Interview with Eugene Ashton Gonzalez
Eat My Heart Out Storytelling Dinner Theatre
By Kathryn Gordon
Kathryn: Hi Eugene. Pop Up restaurants and bakeries are appearing everywhere as promotional tools to attract attention and investors and also to earn profit. I know you've been working on a pop up restaurant, and I know you’ve been involved with one before. Can you tell us about it?
Eugene: In October we will have a one-night dinner theater and storytelling performance. I am the writer/director in charge of the theatrical part, and I am working with the chef and crew that we worked with last year for a prior popup. Diners will enjoy dinner while watching a show.
Kathryn: How do you promote something that only lasts one night?
Eugene: We are raising funds via Kickstarter. We also have a website and a Facebook page. We still have a mailing list and followers from our last event. Last time, we sold out our available tickets in 72 hours because we attracted the attention of food bloggers.
Kathryn: With your ticket sales, is something like this pop up model economically viable?
Eugene: Honestly, we can’t really pay the servers. Mostly, they are volunteers (friends of friends). We have to have enough funds to rent the space and the equipment, pay for the food and pay some of the cooks who join the team for the night.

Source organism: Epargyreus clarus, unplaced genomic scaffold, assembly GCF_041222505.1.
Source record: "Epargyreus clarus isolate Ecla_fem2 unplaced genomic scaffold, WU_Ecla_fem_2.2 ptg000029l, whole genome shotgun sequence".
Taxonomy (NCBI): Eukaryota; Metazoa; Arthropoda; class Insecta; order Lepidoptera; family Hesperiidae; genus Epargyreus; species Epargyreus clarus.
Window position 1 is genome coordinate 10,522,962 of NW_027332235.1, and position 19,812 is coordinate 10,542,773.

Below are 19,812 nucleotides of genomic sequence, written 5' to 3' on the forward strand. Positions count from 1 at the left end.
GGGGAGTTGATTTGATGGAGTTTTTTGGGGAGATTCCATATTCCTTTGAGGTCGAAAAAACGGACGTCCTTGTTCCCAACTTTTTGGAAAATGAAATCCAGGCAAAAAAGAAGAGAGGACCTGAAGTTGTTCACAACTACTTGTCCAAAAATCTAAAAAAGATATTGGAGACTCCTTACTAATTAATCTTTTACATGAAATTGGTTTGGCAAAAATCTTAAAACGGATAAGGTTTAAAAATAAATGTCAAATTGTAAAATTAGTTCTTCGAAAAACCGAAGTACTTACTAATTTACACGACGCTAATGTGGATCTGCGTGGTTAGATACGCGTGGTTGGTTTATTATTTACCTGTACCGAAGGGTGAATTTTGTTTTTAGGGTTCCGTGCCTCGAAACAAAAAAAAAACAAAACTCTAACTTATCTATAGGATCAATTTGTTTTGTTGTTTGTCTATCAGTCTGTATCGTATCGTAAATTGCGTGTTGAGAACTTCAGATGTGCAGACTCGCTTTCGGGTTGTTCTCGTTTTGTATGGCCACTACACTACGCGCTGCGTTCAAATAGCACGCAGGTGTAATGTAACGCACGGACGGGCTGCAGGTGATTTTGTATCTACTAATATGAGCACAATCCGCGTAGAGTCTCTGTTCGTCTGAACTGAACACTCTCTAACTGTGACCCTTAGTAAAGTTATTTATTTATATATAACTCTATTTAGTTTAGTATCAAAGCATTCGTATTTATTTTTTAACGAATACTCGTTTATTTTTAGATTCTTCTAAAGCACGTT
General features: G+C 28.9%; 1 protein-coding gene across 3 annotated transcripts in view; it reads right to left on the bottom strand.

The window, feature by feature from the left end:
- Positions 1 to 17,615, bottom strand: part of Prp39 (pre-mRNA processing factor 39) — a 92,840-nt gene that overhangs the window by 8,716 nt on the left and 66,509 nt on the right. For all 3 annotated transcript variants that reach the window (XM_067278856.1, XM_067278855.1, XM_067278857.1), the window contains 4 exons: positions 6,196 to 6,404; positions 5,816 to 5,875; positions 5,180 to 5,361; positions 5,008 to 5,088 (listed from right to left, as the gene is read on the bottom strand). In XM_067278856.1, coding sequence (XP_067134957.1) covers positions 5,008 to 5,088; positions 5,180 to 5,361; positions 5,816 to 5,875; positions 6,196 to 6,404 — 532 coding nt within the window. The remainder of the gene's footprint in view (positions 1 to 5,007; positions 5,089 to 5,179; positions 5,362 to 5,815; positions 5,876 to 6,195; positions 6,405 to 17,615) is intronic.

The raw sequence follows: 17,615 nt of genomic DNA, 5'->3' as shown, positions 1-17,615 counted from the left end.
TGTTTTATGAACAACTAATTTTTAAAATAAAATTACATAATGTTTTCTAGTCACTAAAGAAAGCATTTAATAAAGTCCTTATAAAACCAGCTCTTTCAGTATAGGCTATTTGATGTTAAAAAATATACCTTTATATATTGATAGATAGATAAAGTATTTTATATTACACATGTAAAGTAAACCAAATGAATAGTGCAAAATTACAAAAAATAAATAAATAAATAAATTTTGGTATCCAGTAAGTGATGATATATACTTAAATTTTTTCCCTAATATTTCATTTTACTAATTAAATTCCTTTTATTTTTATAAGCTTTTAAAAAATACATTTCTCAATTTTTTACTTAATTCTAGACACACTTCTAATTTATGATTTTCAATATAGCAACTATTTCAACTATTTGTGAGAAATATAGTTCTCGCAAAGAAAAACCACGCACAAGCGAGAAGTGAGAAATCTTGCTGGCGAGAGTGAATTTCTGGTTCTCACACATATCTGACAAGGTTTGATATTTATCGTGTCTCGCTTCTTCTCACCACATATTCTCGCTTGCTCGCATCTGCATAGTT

Kathryn: What’s the biggest challenge of arranging something like this?
Eugene: Risking exposure of the event to health officials! It’s not treated completely like a private party. It’s quasi open to the public and it’s not an invitation-only private event so it’s kind of in a grey area in terms of inspections. We try to keep the final location hush hush until the last possible minute so the health department won’t be there to shut us down when we need to serve dinner!
Kathryn: How did you find the space you will be using this year?
Eugene: The first event was in a friend’s loft. We served 80 covers and outgrew that space, so this time we are renting a larger space. We also rent the kitchen equipment, table ware, everything.
My partner, the culinary director, is in charge of renting the ranges, refrigeration and everything they need in the kitchen. He designs the menu. I am making the front of the house arrangements. My background is in food and theater and I write and produce the show with a troupe of actor/friends.
Kathryn: Eugene, what’s next in terms of projects for you?
Eugene: We are planning to open in California. There is a market everywhere now for storytelling and a huge fan base and we plan to feature the local food economy in California and independent food producers. For example, the chefs come out to describe the recipe development for each dish in between serving the courses to the audience.
Kathryn: Thank you Eugene!
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